Nonprofits and other political activists at the Democratic National Convention in Philadelphia this week were well aware of the power of promotional products in getting their message out. A slew of special interest groups set up tables in the Pennsylvania Convention Center, stocking them with buttons, bumper stickers, T-shirts and other swag.
The Save the Children Action Network directed drained delegates to relax and recharge at a lounge area furnished with cushioned chairs and low tables. People were invited to play cornhole on custom branded sets. Or take selfies with props like gag sunglasses, feather boas and silly hats in the “photo booth” area of the lounge. Save the Children was also handing out swag bags put together by Axis Promotions (asi/128263). Among the promo products were oversized foam hands, hand clappers, mints, hand sanitizers and foldout virtual reality viewers.
“We’re really trying to make it fun for people to come here and also [be] educational,” said Brendan Daly, senior director of communications for Save the Children. The VR headsets and interactive tablet apps set up throughout the lounge immersed visitors in the group’s mission to improve children’s health and educational opportunities both domestically and abroad.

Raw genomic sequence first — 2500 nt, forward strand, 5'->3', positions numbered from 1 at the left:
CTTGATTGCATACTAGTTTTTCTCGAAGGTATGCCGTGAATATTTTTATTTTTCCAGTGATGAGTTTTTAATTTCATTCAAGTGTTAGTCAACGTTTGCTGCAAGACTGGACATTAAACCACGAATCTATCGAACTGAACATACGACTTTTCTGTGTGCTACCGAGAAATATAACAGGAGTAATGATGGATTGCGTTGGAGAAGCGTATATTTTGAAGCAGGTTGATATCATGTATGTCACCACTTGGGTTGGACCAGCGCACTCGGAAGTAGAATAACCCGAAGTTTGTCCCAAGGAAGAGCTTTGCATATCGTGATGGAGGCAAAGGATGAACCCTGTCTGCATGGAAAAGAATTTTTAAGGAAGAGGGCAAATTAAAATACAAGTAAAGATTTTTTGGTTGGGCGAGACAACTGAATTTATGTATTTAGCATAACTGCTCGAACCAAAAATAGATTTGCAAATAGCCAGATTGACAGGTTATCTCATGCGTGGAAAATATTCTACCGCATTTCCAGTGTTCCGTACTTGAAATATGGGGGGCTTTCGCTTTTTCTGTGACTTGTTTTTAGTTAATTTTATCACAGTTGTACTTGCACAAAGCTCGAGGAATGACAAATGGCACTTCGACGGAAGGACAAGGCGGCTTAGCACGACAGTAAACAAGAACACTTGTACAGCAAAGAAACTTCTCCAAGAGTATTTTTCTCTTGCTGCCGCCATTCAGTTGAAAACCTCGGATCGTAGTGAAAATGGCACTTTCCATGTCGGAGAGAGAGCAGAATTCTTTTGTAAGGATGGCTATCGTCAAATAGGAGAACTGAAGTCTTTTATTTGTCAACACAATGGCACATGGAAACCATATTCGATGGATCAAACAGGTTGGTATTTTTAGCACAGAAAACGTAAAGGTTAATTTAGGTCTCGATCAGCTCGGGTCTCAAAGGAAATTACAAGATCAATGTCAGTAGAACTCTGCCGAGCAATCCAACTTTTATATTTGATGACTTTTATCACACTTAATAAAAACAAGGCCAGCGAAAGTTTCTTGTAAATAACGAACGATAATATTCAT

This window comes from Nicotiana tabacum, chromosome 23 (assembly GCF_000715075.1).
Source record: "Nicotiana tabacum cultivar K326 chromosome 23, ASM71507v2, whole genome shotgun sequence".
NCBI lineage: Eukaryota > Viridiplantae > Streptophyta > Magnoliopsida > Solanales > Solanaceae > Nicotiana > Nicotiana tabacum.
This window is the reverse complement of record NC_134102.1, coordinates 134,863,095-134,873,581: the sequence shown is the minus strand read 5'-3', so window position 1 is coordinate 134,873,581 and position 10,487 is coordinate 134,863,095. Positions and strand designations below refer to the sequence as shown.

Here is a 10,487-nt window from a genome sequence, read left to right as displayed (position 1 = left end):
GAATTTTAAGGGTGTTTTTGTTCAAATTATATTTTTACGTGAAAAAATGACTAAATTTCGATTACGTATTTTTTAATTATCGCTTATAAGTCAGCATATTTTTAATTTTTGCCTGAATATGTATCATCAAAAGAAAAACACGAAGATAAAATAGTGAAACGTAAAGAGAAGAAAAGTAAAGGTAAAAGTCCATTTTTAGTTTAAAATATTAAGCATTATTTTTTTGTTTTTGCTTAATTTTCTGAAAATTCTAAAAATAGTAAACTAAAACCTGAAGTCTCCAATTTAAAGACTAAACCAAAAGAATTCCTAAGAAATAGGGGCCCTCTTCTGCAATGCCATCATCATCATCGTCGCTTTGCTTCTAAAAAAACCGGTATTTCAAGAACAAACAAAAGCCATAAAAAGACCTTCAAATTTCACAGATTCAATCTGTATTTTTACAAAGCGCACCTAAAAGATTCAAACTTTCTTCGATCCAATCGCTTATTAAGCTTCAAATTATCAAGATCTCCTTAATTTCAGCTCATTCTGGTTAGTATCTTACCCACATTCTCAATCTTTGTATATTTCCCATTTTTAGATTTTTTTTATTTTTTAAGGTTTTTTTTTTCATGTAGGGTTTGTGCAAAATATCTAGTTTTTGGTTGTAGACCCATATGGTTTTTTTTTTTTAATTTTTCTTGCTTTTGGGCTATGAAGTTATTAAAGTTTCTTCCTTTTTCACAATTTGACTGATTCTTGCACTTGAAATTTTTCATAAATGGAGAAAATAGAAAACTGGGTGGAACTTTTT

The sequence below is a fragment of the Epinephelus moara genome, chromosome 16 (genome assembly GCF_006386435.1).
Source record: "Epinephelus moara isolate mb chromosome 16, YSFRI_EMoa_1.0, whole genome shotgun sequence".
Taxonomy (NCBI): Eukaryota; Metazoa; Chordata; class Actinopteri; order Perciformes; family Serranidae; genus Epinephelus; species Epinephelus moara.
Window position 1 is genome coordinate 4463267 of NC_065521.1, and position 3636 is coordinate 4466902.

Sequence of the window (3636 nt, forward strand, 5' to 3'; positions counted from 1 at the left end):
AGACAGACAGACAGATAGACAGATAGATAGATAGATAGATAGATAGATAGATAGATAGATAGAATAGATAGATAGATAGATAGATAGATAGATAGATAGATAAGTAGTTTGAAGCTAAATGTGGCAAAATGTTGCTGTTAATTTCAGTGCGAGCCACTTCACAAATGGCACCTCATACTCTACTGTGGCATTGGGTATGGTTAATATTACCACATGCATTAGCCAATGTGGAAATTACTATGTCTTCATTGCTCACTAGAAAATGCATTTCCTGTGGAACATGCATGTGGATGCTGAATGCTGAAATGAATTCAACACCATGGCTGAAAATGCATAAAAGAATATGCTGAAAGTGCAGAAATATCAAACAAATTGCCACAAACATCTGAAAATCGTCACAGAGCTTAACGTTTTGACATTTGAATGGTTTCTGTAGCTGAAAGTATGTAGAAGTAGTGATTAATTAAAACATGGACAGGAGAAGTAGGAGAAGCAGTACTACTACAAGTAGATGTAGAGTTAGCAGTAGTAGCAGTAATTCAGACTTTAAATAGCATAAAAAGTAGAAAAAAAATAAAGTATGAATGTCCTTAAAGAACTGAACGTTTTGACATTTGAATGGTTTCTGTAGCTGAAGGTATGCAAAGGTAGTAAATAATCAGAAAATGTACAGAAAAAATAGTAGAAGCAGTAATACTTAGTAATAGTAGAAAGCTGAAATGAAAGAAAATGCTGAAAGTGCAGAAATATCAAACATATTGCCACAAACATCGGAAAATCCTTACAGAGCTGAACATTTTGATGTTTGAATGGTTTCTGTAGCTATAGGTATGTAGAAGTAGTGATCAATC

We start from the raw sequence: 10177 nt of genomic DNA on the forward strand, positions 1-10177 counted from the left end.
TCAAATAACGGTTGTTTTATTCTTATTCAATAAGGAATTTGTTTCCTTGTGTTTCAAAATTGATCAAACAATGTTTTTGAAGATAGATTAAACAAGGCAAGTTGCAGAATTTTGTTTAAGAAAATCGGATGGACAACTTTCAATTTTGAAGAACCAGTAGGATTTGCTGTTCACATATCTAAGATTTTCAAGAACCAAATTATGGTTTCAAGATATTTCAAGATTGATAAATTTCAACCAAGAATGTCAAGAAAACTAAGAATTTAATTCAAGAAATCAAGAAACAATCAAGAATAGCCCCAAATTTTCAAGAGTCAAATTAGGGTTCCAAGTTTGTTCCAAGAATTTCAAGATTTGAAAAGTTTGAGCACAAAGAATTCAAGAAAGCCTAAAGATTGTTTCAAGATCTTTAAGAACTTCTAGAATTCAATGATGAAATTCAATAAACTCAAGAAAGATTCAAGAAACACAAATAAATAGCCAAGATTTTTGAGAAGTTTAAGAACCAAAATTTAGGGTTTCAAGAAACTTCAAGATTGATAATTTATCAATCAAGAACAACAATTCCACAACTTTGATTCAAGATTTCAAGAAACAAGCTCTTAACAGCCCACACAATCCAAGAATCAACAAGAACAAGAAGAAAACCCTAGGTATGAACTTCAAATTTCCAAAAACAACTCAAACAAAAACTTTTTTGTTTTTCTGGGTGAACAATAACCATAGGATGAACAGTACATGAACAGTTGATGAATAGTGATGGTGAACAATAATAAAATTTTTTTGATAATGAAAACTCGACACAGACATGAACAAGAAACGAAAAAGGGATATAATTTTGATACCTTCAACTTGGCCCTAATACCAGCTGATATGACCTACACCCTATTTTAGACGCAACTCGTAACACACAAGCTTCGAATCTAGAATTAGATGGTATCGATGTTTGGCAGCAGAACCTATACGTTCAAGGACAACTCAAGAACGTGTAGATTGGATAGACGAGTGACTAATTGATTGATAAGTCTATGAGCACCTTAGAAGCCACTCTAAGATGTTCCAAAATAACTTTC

Virtual reality was also a part of the setup of ONE Vote 16, a nonpartisan project dedicated to fighting extreme poverty. Visitors could don a Samsung Gear VR headset and watch a short video about an HIV-positive woman from Ghana. Those who signed up to help the cause could shuck shoes and socks and jump into a White House-replica bounce house, which attracted adults and children alike.
Kate Kight, a representative of lesbian political action committee LPAC, was dressed as superhero “Wonder Queer,” in blue tights, star-spangled top and a rainbow-striped cape. She was giving out comic book-themed laptop stickers and Hillary 2016 coloring books to people who signed up for the group’s mailing list. LPAC was also distributing buttons with the slogan “Lesbians for Hillary,” or “Lesbros for Hillary” for male allies. “Our goal is to celebrate the fact that it’s now possible for us to be out and proud as queer women and lesbian candidates and just make sure our power in the election is visible,” Kight said.